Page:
Learning in the Time of COVID

by | Sep 7, 2020 | LTBLI news and updates

Written by guest author Siriman Kiryowa, a Field Research Analyst at Solar Health Uganda

The Global Pandemic and Education in Uganda

Here in Uganda, students are suffering from the compounded issues of school closings, lack of access to scholastic materials at home and the many interrelated complications of poverty. Last March, Uganda registered our first COVID-19 case. A directive was issued instructing schools to close immediately, and all the children were sent home. They were told to stay there until the lockdown is lifted.

The unexpected and comprehensive lockdown caught everyone unaware! There was no time for teachers to organize study materials, and children returned home without books or other supplies. All transportation was restricted and only ‘essential’ workers (like health and government workers) were allowed to travel to work. Since many parents could no longer earn money, people living without access to lighting were cast into darkness. Whereas children around the world are relying on virtual learning, children in Uganda rarely have electricity let alone access to a computer or internet. Our children now faced the hurdle of learning without teachers, books, and light 

Children are using their solar lights to keep up with school work

Jesca N., aged 12, lives in Kikaaya in the Wakiso District. Her family of 7 depends her mother’s income from selling cooked cow’s head, cassava and sweet potatoes. Jesca says that her studies have been greatly affected by the pandemic. Before COVID-19, her normal day involved waking up early in the morning. Afterwards, she got herself and her siblings ready for school and began walking the 3km to school. At 4.30pm, she and her siblings returned home, a journey of about an hour. On arriving home, chores were waiting for Jesca. By the time she finished, it was already dark and she was exhausted. Afterwards, she read and did homework for 1½ hours before bed.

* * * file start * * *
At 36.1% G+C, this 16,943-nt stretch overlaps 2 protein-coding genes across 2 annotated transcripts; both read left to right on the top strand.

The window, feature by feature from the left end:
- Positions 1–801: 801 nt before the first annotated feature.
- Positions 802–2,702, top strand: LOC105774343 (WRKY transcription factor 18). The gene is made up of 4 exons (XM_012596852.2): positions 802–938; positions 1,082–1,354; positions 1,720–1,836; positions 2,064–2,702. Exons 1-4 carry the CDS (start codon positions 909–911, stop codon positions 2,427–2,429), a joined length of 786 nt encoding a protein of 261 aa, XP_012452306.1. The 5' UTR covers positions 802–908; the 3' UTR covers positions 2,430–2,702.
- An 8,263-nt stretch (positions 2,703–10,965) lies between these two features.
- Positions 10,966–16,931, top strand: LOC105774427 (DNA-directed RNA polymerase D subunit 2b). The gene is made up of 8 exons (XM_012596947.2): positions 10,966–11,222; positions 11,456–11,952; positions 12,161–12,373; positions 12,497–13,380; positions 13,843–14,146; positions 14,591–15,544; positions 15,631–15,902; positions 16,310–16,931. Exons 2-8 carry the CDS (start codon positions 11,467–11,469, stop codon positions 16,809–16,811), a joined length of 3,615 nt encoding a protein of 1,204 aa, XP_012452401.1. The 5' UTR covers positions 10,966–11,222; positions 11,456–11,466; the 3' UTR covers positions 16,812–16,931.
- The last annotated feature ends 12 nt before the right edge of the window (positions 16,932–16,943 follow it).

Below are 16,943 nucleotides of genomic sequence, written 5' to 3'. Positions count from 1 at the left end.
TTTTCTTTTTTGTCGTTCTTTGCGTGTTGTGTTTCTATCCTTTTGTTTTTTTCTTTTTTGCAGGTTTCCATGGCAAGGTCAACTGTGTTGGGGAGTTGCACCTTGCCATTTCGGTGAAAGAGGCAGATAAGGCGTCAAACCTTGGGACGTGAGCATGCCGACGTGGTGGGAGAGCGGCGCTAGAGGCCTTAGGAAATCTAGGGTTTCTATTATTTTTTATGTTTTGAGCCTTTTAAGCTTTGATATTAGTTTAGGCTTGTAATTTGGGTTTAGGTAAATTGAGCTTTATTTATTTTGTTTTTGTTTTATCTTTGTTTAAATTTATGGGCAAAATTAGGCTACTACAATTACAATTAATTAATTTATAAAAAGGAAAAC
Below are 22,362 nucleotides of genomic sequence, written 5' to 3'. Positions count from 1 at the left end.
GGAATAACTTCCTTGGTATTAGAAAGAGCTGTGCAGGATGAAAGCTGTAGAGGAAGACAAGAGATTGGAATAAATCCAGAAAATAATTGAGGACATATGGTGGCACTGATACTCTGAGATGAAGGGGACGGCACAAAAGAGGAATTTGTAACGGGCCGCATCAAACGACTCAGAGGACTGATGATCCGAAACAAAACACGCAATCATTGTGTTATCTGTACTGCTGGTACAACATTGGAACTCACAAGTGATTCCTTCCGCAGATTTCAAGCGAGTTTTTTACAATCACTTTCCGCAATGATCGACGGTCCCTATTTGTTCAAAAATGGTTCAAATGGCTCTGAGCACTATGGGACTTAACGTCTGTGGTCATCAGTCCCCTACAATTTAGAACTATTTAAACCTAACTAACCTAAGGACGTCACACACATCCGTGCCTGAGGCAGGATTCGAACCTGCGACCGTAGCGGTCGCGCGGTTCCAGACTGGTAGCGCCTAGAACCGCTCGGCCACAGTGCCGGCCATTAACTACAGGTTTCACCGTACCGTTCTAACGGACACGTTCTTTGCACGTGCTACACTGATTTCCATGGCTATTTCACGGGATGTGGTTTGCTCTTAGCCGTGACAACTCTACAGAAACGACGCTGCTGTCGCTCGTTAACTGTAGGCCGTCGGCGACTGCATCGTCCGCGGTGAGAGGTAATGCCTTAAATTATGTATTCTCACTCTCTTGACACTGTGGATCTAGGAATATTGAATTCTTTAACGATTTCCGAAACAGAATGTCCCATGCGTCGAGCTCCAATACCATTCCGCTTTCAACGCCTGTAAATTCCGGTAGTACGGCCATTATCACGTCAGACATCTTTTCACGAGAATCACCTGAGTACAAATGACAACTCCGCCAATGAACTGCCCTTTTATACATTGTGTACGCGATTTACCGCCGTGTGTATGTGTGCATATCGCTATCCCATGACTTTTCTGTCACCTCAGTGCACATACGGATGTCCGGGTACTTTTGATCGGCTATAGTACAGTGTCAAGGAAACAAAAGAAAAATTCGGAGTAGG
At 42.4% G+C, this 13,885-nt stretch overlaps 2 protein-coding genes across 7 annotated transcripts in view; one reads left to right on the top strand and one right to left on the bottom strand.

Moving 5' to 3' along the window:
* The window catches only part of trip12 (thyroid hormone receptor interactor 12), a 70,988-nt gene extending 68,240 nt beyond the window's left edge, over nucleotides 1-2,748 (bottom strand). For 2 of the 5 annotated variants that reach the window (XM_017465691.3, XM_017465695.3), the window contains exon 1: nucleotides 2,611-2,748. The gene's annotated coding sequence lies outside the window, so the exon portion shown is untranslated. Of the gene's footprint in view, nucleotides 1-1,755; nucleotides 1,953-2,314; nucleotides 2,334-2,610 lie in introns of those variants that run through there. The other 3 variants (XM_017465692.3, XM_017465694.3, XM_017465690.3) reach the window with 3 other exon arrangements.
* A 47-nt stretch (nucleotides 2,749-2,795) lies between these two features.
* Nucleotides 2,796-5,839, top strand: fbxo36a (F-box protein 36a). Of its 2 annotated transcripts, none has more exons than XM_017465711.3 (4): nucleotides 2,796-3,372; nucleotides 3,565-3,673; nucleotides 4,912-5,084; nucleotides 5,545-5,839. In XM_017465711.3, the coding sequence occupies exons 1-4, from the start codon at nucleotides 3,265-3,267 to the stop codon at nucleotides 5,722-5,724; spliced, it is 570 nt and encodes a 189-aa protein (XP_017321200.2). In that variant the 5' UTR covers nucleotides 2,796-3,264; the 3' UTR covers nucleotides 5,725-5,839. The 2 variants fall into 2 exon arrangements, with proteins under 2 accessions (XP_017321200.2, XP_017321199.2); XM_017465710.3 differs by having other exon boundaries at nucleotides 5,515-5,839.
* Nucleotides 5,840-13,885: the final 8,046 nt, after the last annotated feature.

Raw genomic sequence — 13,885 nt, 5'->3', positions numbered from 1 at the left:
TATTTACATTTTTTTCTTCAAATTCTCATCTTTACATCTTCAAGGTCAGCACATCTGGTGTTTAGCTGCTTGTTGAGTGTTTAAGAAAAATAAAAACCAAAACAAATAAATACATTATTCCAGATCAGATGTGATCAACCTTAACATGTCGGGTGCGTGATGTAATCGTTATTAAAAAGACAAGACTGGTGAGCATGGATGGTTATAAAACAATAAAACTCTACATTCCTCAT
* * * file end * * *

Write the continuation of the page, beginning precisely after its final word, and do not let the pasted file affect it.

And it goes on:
A new day without school

Due to the lockdown, now Jesca’s day begins at 8am. She starts the household’s chores, while her mother buys supplies at the market. Jesca spends the school day taking care of her 5 siblings, leaving her little time to read during the day.  The only time she finds time to read and study is at night. Because her family received a safe solar light from Let There Be Light International to replace their old polluting and dangerous kerosene lamp, she is able to keep up with some of her studies after dark.

Jesca says this would not be possible if they were still using their old kerosene lantern. Kerosene is expensive, (even in small quantities a household spends 10-30% of income of lighting). And, during the lockdown there is less money for basic necessities and finding fuel is more complicated than ever.

Jesca happily reports:

“Thanks to the solar light donated to our household by Let There Be Light International, my siblings and I are now able to read our books for 2– 4 hours at night, and we can try to catch-up with the syllabus.”